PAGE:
Two years ago, I received a grant from Arts Queensland which gave me time to revisit my research on Rosa Praed and her deaf daughter Maud. I read the Murray-Prior papers in the National Library of Australia and combed Patricia Clarke’s biography, Rosa! Rosa! for references to Maud, who had been deaf since she was small. At age 28, Maud became destabilised by the fracturing of her family had a breakdown. She was admitted to Holloway Sanatorium in Surrey, and later transferred to St Ann’s at Canford Cliffs, near Poole. Clarke had written to the Sanatorium to ask for Maud’s medical records, but was informed that these were destroyed after 20 years. However, when I checked the National Archives database in the UK (which hadn’t yet been created when Clarke was writing her book), I found that they were still extant. I realised needed to go to England to find them.
When doing archival research from the other side of the world, you can pay a whack of money and get the archive’s employees to find documents for you, or you can pay even more money and get on a plane. It’s usually cheaper to get someone to make the copies, but then you risk not finding what you want. Control freaks with an eye for detail (and who liked collecting stamps when young) such as yours truly also prefer to do the work themselves. There is also serendipity in archival research: when you’re tootling among old papers, there’s more of a chance of making connections with pieces of information that you find on your way, and these connections throw up new ideas.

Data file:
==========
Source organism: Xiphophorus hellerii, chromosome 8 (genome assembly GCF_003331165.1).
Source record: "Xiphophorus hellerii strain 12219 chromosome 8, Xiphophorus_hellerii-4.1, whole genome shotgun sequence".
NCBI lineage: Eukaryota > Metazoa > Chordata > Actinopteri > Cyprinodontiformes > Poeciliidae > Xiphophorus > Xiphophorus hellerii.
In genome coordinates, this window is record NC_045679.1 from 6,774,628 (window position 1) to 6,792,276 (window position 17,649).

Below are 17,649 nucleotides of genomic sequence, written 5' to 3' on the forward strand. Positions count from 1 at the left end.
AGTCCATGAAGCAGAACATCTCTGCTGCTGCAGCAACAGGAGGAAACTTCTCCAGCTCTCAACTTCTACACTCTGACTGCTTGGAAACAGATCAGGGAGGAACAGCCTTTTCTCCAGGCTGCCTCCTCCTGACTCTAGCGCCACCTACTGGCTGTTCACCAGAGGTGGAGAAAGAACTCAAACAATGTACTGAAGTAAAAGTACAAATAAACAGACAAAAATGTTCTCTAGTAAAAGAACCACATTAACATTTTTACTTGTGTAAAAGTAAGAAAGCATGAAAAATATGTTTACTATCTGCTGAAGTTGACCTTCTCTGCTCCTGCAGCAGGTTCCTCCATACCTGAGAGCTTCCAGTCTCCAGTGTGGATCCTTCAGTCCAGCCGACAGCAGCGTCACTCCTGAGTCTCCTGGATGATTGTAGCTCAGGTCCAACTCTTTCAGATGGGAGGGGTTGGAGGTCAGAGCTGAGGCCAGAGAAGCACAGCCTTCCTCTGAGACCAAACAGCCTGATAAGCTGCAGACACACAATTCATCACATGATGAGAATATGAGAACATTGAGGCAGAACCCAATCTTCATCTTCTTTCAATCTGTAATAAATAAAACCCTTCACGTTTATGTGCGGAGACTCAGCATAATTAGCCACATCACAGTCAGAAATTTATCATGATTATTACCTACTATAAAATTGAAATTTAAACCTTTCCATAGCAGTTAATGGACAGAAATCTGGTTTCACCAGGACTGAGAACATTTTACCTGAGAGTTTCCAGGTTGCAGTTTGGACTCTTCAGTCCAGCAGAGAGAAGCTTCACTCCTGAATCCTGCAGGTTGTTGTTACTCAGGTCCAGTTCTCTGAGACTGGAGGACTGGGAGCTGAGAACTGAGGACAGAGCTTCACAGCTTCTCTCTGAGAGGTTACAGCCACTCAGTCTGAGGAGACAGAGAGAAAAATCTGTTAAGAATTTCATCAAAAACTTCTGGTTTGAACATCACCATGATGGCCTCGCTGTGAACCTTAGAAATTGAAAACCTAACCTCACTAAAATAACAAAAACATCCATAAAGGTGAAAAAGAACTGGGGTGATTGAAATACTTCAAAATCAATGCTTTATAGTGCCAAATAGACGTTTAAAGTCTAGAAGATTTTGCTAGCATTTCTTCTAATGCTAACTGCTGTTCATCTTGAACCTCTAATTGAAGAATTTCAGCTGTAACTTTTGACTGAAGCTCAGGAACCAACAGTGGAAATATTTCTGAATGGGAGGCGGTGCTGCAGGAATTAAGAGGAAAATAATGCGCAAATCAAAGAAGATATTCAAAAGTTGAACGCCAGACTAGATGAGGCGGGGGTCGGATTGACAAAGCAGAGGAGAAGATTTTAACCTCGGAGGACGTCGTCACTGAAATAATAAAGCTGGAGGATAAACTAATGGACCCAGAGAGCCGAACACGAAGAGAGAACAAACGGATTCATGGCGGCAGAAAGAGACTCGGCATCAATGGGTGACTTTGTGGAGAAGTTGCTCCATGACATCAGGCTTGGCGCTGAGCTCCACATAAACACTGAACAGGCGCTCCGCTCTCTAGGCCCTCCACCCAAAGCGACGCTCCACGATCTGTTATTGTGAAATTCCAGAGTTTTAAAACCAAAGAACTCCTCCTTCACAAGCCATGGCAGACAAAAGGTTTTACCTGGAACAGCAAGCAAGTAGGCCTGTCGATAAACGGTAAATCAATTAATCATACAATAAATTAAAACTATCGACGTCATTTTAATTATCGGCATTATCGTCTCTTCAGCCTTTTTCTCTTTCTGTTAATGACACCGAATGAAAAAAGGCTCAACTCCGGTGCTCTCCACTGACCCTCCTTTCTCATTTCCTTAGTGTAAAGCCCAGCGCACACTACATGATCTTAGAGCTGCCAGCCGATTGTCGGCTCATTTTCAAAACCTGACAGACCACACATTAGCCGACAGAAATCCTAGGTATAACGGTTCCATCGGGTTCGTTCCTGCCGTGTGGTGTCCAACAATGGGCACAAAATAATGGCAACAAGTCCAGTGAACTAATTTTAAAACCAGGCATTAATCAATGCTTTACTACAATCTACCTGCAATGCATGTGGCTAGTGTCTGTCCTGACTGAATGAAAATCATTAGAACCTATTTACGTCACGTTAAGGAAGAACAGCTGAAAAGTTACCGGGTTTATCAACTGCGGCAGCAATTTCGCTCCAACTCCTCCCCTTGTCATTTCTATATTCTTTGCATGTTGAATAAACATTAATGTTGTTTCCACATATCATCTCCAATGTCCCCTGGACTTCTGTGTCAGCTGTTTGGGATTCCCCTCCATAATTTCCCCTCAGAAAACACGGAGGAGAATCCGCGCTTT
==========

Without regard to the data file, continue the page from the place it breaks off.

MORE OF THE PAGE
It was five and a half years since I had left England and returned to Australia after finishing my PhD. Until a few years before, I’d had nightmares about having to return to finish my thesis, and would wake with that familiar, sickening feeling of leaving my family behind yet again. So I was somewhat apprehensive about returning, but that feeling began to dissipate when I was met by my good friend C, who lived in Kent, and as I met up with other old friends in London. It was autumn, almost ten years to the day (20th September 2014) that I had boarded a plane to England for the first time to start my PhD, and the weather is rarely cruel in an English autumn.
We visited Knole, the book which inspired Virginia Woolf’s novel Orlando. I’d always wanted to go there with C while I was there, as she lived not far away, but we never got around to it. It was a grand but hollow building, and I wondered how they had ever kept warm.
A day later, I began my research at University College London’s Ear Institute and Action on Hearing Loss Library, located at the Royal National Ear Nose and Throat Hospital, which I’d often visited for checkups when I lived in London. I also knew the head librarian from having worked at UCL library, and that was nice too. I was specifically looking at the reports of Society for Training Teachers of the Deaf and for the Diffusion of the German System. They didn’t yield much that was interesting, although the librarian gave me a fascinating account of Benjamin St Ackers’ daughter, who had been taught to speak though she had been deaf since birth, and ended up very isolated and alone.